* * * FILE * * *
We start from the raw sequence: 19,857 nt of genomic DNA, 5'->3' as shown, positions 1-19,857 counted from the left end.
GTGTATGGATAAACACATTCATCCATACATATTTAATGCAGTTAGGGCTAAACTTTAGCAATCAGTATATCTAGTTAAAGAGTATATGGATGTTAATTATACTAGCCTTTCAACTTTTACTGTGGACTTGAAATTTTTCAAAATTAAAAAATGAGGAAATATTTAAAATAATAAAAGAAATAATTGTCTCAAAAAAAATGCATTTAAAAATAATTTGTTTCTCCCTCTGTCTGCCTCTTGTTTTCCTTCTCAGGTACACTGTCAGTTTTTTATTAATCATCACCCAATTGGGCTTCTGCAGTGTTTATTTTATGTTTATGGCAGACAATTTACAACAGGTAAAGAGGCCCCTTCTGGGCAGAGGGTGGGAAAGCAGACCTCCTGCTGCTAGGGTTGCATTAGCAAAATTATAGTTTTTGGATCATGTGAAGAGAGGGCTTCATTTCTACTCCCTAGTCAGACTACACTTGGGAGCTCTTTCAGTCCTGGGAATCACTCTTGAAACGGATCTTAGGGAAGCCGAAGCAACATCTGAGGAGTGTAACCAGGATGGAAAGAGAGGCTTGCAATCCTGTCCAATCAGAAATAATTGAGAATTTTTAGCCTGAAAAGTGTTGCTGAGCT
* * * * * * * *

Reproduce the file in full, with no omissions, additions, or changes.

We start from the raw sequence: 19,857 nt of genomic DNA, 5'->3' as shown, positions 1-19,857 counted from the left end.
GTGTATGGATAAACACATTCATCCATACATATTTAATGCAGTTAGGGCTAAACTTTAGCAATCAGTATATCTAGTTAAAGAGTATATGGATGTTAATTATACTAGCCTTTCAACTTTTACTGTGGACTTGAAATTTTTCAAAATTAAAAAATGAGGAAATATTTAAAATAATAAAAGAAATAATTGTCTCAAAAAAAATGCATTTAAAAATAATTTGTTTCTCCCTCTGTCTGCCTCTTGTTTTCCTTCTCAGGTACACTGTCAGTTTTTTATTAATCATCACCCAATTGGGCTTCTGCAGTGTTTATTTTATGTTTATGGCAGACAATTTACAACAGGTAAAGAGGCCCCTTCTGGGCAGAGGGTGGGAAAGCAGACCTCCTGCTGCTAGGGTTGCATTAGCAAAATTATAGTTTTTGGATCATGTGAAGAGAGGGCTTCATTTCTACTCCCTAGTCAGACTACACTTGGGAGCTCTTTCAGTCCTGGGAATCACTCTTGAAACGGATCTTAGGGAAGCCGAAGCAACATCTGAGGAGTGTAACCAGGATGGAAAGAGAGGCTTGCAATCCTGTCCAATCAGAAATAATTGAGAATTTTTAGCCTGAAAAGTGTTGCTGAGCT